A typical problem among IT support personnel is the reluctance to take initiative to solve problems before they become obvious to the users.  Due to lack of resource commitment by operational management, there is often a lack of available resources to address problems, a lack of internal checks and balances, a lack of adequate in-house capabilities and a belief that someone else has solved the last detail of a problem.  Hence, there is a tendency to let things "break" in order to allow upper management to see things fail, hoping that management with high enough authority will notice.  If complaints from high enough places are loud enough, it is assumed, then the authority will be granted to expand budgets and solve the problem.  Rather than a can-do attitude, there is a "can't afford it" or a "can't do" attitude that creates contention and hurts productivity and profitability, and even drives away people who perceive themselves to be constrained by the environment.

Another typical problem in IT, which has existed since the invention of the computer and the high priesthood of the computer operator and programmer, is the tendency to solve a problem in a way that is convenient to the programmer, not to the end user.  As a consequence, the user frequently has to develop a workaround rather than initiating the procedure to get changes needed to make the problem go away.  It is not a matter of lack of training in use of the database management tools, although lack of understanding of how the database management system is designed, but it is often a problem of lack of understanding about how information is expected to be used.  Complicated solutions are often needed to solve seemingly simple problems, while simple solutions can create complications.  A good example is the whole problem of case sensitive, date sensitive and any character-specific sensitive search of a database.  A well-designed and programmed search engine can recognize case insensitive search requests, dates in any format and the lack of a leading zero in a numeric field.  It is just more complicated to program because it takes a larger search dictionary, a dictionary with characters seldom, if ever used.  However, it is more complicated for the users when it is not so programmed.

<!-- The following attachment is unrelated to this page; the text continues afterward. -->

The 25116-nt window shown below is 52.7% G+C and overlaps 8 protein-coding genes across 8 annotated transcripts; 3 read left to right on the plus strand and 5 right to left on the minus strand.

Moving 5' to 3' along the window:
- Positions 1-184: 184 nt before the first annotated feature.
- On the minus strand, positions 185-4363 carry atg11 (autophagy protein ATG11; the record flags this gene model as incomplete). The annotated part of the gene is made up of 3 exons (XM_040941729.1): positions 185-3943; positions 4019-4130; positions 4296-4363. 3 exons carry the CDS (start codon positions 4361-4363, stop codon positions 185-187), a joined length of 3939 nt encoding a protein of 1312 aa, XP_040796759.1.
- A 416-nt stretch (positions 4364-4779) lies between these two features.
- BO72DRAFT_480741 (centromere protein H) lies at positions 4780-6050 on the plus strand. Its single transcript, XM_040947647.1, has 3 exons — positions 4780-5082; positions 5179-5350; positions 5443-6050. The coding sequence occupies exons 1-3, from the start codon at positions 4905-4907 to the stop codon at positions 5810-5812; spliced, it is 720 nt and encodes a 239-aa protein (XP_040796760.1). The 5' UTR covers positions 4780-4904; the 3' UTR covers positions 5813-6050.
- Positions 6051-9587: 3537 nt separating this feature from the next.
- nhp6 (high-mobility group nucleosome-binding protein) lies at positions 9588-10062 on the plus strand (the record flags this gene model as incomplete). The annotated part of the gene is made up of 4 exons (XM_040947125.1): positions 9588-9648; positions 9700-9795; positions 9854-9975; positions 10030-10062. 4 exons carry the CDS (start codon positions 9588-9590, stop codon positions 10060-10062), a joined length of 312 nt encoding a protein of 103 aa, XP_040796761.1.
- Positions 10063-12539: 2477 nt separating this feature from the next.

A significant problem is the lack of system-level knowledge by support staff and professionals about the nature of the business operational problems to be addressed and solved.  In a law firm, there is chasm between staff support management and professional management, each addressing different problems, but neither understanding fully the needs, operations or skill set of the other.  The same thing happens at a university, although like a university, a patent law firm often has professional personnel who have experience doing what some of the technical support staff are charged with doing.

A further problem in a law firm, or an insurance company for that matter, is the difficulty in getting and keeping good IT people.  Operations are information intensive; yet the economy does not yet pay secondary professionals in a service business the same as those same professionals when they are the primary income producers of the operation.

As a professional service firm grows and matures, it needs to be aware of the sources of frustration and tension and do all it can to solve these problems in a timely, cooperative manner.

Ken Allen 4/17/00